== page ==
BANGKOK – Yingluck’s embattled government on Saturday said it would put off the February 2 snap polls if political rivals end their protests, but a top opposition leader rebuffed the proposal and said demonstrations will continue to press for reforms.
“The election should be postponed on condition that the protesters cease their rallies and there is no blockade or boycott of the election,” said Varathep Rattanakorn, an official from caretaker premier Yingluck Shinawatra’s office.
“If there are still attempts to interrupt the election, there is no use in postponing it.”
Yingluck had been informed of a decision by the Constitutional Court yesterday, which unanimously ruled that the snap polls can be postponed, Varathep said.
The premier, who is to meet the Election Commissioner on Tuesday, said the ruling seemed to have no solid legal basis.
But the protesters rejected the terms set by the government for postponing the polls.
“This isn’t about compromise,” protest leader Suthep Thaugsuban said. “The people will never go home because what the people want is political and national reform.”
In a key development, Election Commissioner Theerawat Theerarojwit said the poll panel believes the vote should be postponed.
“As for the February 2 election, I don’t believe it can be held,” he told reporters. “It won’t be able to be held because if there are elections on that day people could get hurt, and the (Elections Commission) doesn’t want people to get hurt.”
Yingluck is facing intense pressure from protesters who occupied key intersections here and tried to shut down government offices.
The debate over postponing snap polls comes as the country prepared for advance voting on Sunday which the protesters said they would block.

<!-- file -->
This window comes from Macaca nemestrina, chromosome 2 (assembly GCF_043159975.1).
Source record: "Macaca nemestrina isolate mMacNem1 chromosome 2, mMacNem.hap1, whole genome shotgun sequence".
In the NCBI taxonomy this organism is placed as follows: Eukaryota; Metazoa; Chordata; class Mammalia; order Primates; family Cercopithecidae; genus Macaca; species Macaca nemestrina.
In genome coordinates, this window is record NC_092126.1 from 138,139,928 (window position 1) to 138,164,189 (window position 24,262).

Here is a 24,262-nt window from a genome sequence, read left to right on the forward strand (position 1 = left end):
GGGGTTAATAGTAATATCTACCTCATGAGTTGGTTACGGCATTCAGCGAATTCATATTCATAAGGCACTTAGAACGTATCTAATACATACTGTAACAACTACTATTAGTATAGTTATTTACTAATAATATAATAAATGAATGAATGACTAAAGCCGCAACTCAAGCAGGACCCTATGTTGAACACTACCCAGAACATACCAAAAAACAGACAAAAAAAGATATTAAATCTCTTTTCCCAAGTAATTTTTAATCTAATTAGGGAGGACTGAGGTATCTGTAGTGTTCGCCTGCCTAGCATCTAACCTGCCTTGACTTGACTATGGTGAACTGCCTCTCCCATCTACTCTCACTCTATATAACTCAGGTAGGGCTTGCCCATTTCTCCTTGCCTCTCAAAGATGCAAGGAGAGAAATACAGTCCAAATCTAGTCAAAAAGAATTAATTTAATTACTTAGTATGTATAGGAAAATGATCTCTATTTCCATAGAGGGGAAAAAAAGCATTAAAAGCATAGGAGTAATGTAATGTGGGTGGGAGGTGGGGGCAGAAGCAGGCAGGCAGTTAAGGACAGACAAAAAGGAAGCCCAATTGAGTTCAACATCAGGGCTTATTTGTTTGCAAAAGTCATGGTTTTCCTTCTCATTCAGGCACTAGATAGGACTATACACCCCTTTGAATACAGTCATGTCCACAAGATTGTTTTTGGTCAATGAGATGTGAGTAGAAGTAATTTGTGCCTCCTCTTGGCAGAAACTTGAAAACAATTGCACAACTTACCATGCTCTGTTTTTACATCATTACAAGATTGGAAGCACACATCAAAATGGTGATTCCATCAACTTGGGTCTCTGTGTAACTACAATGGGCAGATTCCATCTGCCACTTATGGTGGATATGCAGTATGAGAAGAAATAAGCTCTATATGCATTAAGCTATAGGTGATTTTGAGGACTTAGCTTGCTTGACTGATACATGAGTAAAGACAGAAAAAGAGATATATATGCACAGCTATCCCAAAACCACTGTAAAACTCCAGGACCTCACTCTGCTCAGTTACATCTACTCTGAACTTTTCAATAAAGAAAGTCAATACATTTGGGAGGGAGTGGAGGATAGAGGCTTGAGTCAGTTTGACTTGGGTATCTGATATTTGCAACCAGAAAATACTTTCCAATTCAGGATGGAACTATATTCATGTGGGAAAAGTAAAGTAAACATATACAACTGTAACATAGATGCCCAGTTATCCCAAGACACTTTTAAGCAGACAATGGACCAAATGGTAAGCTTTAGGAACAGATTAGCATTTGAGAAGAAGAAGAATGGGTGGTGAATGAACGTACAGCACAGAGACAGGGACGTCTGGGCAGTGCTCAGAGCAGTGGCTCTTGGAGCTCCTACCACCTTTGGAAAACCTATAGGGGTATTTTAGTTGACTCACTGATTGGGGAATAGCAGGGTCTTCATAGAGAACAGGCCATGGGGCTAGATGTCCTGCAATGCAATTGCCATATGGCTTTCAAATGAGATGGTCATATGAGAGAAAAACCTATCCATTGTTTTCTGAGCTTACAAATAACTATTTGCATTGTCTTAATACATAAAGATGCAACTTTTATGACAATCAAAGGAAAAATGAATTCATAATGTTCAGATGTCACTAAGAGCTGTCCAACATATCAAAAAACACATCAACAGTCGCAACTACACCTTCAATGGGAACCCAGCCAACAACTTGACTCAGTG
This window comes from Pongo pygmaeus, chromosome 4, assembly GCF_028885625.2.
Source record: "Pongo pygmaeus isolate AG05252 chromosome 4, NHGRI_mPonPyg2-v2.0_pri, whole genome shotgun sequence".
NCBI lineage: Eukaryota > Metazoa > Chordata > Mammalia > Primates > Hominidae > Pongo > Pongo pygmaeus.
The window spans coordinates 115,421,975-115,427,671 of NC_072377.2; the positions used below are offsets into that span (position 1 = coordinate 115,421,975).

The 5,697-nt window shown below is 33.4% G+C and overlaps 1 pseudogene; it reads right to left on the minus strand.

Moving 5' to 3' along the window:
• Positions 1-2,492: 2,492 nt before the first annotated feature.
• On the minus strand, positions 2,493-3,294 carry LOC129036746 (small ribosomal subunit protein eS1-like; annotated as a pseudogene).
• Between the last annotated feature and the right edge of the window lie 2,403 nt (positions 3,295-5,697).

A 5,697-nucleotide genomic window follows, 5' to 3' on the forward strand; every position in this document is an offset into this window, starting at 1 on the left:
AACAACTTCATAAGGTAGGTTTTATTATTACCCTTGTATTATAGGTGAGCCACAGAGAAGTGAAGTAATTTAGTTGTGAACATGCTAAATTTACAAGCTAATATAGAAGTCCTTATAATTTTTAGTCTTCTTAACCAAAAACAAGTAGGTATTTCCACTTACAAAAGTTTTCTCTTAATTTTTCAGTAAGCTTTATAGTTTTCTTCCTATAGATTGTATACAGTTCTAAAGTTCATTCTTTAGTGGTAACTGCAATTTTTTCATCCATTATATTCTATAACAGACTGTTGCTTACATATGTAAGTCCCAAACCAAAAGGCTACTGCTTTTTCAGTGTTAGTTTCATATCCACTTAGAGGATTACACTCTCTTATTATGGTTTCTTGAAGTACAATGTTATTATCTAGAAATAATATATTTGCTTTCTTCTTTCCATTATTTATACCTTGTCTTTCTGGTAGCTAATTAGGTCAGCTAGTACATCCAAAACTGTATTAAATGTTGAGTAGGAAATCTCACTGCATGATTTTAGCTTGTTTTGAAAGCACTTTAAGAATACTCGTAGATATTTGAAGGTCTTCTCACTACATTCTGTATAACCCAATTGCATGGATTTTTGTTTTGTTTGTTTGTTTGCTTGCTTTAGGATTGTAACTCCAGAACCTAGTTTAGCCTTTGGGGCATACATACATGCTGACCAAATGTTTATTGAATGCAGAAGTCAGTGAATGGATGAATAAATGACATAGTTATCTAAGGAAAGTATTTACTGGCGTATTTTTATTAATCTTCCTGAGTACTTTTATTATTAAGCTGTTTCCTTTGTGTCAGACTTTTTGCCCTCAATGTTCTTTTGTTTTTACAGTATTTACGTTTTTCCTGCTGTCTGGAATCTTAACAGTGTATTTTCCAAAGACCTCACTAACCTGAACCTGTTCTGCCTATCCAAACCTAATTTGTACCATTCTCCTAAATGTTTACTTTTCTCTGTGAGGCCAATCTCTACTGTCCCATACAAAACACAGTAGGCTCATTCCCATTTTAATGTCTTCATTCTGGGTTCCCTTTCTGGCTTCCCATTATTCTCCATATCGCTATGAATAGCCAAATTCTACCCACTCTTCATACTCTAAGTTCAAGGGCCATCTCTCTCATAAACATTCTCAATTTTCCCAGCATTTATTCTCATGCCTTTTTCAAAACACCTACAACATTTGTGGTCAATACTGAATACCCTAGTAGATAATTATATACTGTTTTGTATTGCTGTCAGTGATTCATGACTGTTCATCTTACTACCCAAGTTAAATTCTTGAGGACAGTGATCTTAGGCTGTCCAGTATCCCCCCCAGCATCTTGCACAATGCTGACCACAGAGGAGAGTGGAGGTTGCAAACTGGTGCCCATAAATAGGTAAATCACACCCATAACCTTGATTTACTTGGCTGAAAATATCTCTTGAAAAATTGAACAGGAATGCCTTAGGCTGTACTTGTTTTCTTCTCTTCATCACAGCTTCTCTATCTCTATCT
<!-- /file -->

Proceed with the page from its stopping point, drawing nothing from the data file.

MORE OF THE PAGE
A section of voting will take place tomorrow in some places ahead of February 2 polls.
About 2.16 million of the total 49 million eligible voters have applied for advanced voting.
The protesters, who launched their anti-government campaign in November, have been demanding that Yingluck should step down and make way for an unelected “People’s Council” to carry reforms before any polls.
Suthep, leader of the anti-government People’s Democratic Reform Committee (PDRC), earlier said protesters will not “block” but “oppose” voting when advance polling starts tomorrow.
“We will not block the election but we will persuade everyone in front of polling stations to jointly reform Thailand instead of exercising their voting rights,” he said yesterday.
Suthep, who has been leading the protests for nearly three months, said demonstrators will campaign for national reform before elections.
He yesterday wrote a letter to US President Barack Obama, saying his fight against the government is “pro-democracy”.
Suthep said another letter was sent to UN Secretary-General Ban Ki-moon to explain that his movement was “not conducting an antidemocratic uprising”.